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Summary:

AT&T customers get a price cut on the Moto X and can still customize their device. Best Buy suggests that Samsung’s Galaxy Gear smartwatch has a 30 percent return rate. After using one for a few weeks, I understand why.

android-this-week

AT&T still has the exclusive Moto X customization option and now it has a price reduction to match. Earlier this week, the MotoMaker site showed price reductions to $99 for the 16 GB model and $149 for the 32 GB model; both prices reflect two-year contract pricing.

That’s a drop of $100 from the initial price in August. Is that a sign of poor sales? Possibly, but not likely. Android handsets often see a price cut within 3 to 6 months after launch. The $100 drop was also leaked in late August to happen in the fourth quarter:

Although some thought the original $199 cost was too high for what people called a phone “with mid-range” hardware, I felt the Moto X provided a high-end experience and bought my own in August. It’s still the Android phone I carry on a daily basis. After the price cut, it’s an even more compelling handset.

Perhaps not so compelling is Samsung’s Galaxy Gear smartwatch. According to Geek.com, the device return rate is trending above 30 percent at Best Buy. The company is reportedly trying to determine why that is but I’m not sure it will need to spend too much figuring it out.

I’ve been using a Galaxy Gear with a Galaxy Note 3 for the past few weeks, holding off on my thoughts to give it a fair shake over time. At $299, it’s a tough sell in my opinion; perhaps even a tough sell at $199. From a hardware perspective, it’s not a bad device: The screen is bright, the battery life is acceptable — I don’t mind charging a device each night — and the touchscreen is responsive.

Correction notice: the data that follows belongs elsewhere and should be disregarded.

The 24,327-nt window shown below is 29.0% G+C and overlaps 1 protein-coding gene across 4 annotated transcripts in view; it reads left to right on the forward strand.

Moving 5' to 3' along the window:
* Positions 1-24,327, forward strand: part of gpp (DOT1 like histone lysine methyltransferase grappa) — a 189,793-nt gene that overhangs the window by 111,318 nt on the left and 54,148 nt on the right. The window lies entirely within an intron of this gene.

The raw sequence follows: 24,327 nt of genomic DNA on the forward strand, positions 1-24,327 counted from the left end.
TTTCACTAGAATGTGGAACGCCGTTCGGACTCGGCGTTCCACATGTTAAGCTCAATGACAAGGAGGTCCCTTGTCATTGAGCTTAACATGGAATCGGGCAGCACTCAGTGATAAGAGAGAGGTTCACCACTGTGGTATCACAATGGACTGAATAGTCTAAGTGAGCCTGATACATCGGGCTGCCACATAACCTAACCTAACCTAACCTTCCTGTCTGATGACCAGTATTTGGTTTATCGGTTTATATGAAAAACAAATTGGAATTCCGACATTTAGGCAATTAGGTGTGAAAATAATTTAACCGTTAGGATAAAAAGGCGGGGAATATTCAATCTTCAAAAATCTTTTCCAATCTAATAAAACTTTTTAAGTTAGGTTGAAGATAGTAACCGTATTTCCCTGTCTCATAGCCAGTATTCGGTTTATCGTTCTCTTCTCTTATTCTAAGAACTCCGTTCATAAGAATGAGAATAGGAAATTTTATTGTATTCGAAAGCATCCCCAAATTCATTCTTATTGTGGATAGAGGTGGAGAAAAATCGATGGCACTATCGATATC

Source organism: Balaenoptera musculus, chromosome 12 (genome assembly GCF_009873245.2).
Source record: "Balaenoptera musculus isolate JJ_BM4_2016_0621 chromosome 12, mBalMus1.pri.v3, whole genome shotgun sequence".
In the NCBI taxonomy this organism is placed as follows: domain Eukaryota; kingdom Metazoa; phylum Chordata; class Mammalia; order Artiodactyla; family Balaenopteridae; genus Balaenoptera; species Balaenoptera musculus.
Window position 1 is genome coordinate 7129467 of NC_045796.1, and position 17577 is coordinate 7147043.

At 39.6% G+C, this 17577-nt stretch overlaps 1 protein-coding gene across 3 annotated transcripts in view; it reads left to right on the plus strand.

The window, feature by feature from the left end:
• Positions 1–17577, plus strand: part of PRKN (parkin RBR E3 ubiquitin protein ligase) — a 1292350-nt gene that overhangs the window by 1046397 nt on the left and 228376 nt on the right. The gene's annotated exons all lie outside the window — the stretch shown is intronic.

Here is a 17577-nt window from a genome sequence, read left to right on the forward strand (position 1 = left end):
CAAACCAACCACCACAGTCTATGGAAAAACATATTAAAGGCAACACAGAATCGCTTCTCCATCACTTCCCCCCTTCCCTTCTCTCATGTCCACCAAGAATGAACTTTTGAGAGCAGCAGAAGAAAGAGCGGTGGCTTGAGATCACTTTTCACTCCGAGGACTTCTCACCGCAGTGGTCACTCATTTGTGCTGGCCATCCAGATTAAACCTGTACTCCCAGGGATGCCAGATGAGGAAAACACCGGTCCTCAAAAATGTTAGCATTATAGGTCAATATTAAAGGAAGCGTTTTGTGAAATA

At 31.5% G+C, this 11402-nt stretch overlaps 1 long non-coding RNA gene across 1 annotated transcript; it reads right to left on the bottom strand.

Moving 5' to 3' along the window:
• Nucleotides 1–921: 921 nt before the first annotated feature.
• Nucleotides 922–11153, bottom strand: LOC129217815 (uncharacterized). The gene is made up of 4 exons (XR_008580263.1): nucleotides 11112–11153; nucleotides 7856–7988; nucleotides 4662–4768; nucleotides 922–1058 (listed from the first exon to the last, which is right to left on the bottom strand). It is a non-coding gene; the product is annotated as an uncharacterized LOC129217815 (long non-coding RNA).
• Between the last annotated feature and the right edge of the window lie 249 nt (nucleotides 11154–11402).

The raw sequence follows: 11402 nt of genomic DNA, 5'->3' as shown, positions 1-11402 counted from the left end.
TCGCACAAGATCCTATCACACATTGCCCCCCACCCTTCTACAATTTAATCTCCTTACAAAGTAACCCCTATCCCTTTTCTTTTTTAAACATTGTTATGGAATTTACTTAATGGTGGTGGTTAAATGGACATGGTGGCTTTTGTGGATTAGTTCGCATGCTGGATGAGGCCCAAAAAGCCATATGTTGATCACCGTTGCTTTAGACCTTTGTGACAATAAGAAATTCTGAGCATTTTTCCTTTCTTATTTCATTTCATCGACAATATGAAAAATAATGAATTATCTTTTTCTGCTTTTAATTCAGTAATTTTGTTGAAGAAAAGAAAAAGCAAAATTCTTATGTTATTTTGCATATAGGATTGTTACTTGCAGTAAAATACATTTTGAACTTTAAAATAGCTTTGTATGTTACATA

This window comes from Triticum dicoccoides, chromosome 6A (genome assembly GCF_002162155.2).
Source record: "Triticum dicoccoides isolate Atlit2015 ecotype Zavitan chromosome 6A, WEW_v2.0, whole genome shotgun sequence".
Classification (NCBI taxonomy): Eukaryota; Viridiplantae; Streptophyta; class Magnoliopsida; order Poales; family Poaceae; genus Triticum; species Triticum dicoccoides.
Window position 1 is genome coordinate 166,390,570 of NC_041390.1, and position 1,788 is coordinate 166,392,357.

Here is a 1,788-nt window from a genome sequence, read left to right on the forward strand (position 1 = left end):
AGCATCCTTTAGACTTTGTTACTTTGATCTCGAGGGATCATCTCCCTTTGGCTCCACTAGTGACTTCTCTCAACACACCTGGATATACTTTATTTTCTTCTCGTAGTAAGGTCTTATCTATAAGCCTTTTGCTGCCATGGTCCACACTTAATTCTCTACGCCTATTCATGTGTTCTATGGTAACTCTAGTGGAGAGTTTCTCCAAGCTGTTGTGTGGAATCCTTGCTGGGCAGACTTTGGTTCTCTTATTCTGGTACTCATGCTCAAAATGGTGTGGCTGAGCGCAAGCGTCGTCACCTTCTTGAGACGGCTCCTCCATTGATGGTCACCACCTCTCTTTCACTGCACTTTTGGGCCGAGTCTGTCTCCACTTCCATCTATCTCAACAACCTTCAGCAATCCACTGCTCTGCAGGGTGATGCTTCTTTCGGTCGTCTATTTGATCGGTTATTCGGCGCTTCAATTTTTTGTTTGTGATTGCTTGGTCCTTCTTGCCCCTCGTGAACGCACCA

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I don’t find that the Galaxy Gear advances the smartwatch concept however, nor is a completely finished product.

Notifications from non-Samsung apps don’t provide information details, for example, and that’s one of the key features of the device. The built-in camera is interesting and works well, but I don’t find it provides that much value. And taking a phone call on the watch isn’t something I’d want to do often; it’s difficult to hear your caller if there’s any background noise.

At $299 with limitations — the watch only works with certain Samsung devices — the Gear is a tough sell. And for those that do buy it, I can understand why some aren’t happy with the purchase.

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  1. Kevin, don’t you think the Moto X price drop may be a response to the iPhone 5S? Also consider the 5C and all the used late-model iPhones from the iPhone 5S buyers. And any other Android Phone.

  2. imthatgeekyblogger Saturday, October 26, 2013

    Samsung companies should expand their supported devices list on Galaxy Gear, just to make worth the price, assuming they wouldn’t drop the price off.

  3. Moto X is last year’s specs at 2013 top tier prices. When it drops to $300 off contract, that is what it should have started at.

  4. Moto X was always overpriced, overhyped mediocre phone. Last year’s specs at 2013 top tier prices. $200 on contract, $600 off contract?

    Moto X should have been $99 or even $49 on contract, about $300 off contract.

    The new Nexus 5 CRUSHES the Moto X. $350 off contract for 16GB model — 4.96″ full HD with Snapdragon 800, 2GB RAM, 8MP OIS camera. Unlocked, multiple LTE bands, HSPA+, and CDMA.

  5. techtimemachine Saturday, October 26, 2013

    I really love the Galaxy Gear but it’s just difficult to justify the price. Whilst it may be a tech bargain it’s still too much for something that won’t really change your life.

  6. Nice update, loving galaxy gear :)

    http://moneyarora.com

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